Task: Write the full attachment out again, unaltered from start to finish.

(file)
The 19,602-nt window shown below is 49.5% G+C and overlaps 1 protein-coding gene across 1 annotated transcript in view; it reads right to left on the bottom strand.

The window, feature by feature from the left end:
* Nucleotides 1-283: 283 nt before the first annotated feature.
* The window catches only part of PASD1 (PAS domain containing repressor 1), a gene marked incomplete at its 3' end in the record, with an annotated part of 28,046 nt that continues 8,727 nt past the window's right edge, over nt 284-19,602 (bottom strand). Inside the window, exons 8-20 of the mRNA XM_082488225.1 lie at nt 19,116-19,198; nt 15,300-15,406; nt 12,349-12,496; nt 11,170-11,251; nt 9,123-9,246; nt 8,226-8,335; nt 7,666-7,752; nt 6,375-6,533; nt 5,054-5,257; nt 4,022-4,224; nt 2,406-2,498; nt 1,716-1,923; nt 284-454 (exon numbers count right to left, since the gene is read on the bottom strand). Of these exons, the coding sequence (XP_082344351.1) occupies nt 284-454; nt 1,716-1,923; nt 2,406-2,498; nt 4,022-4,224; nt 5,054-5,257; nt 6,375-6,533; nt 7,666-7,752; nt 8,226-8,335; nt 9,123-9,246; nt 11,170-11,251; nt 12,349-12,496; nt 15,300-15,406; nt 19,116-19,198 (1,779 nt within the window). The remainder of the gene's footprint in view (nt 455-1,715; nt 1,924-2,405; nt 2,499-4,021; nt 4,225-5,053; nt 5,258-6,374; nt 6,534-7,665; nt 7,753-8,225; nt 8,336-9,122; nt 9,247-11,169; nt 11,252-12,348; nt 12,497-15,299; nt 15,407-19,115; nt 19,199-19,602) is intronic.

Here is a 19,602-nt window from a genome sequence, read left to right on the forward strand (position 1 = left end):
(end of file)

The 19,602-nt window shown below is 49.5% G+C and overlaps 1 protein-coding gene across 1 annotated transcript in view; it reads right to left on the bottom strand.

The window, feature by feature from the left end:
* Nucleotides 1-283: 283 nt before the first annotated feature.
* The window catches only part of PASD1 (PAS domain containing repressor 1), a gene marked incomplete at its 3' end in the record, with an annotated part of 28,046 nt that continues 8,727 nt past the window's right edge, over nt 284-19,602 (bottom strand). Inside the window, exons 8-20 of the mRNA XM_082488225.1 lie at nt 19,116-19,198; nt 15,300-15,406; nt 12,349-12,496; nt 11,170-11,251; nt 9,123-9,246; nt 8,226-8,335; nt 7,666-7,752; nt 6,375-6,533; nt 5,054-5,257; nt 4,022-4,224; nt 2,406-2,498; nt 1,716-1,923; nt 284-454 (exon numbers count right to left, since the gene is read on the bottom strand). Of these exons, the coding sequence (XP_082344351.1) occupies nt 284-454; nt 1,716-1,923; nt 2,406-2,498; nt 4,022-4,224; nt 5,054-5,257; nt 6,375-6,533; nt 7,666-7,752; nt 8,226-8,335; nt 9,123-9,246; nt 11,170-11,251; nt 12,349-12,496; nt 15,300-15,406; nt 19,116-19,198 (1,779 nt within the window). The remainder of the gene's footprint in view (nt 455-1,715; nt 1,924-2,405; nt 2,499-4,021; nt 4,225-5,053; nt 5,258-6,374; nt 6,534-7,665; nt 7,753-8,225; nt 8,336-9,122; nt 9,247-11,169; nt 11,252-12,348; nt 12,497-15,299; nt 15,407-19,115; nt 19,199-19,602) is intronic.

Here is a 19,602-nt window from a genome sequence, read left to right on the forward strand (position 1 = left end):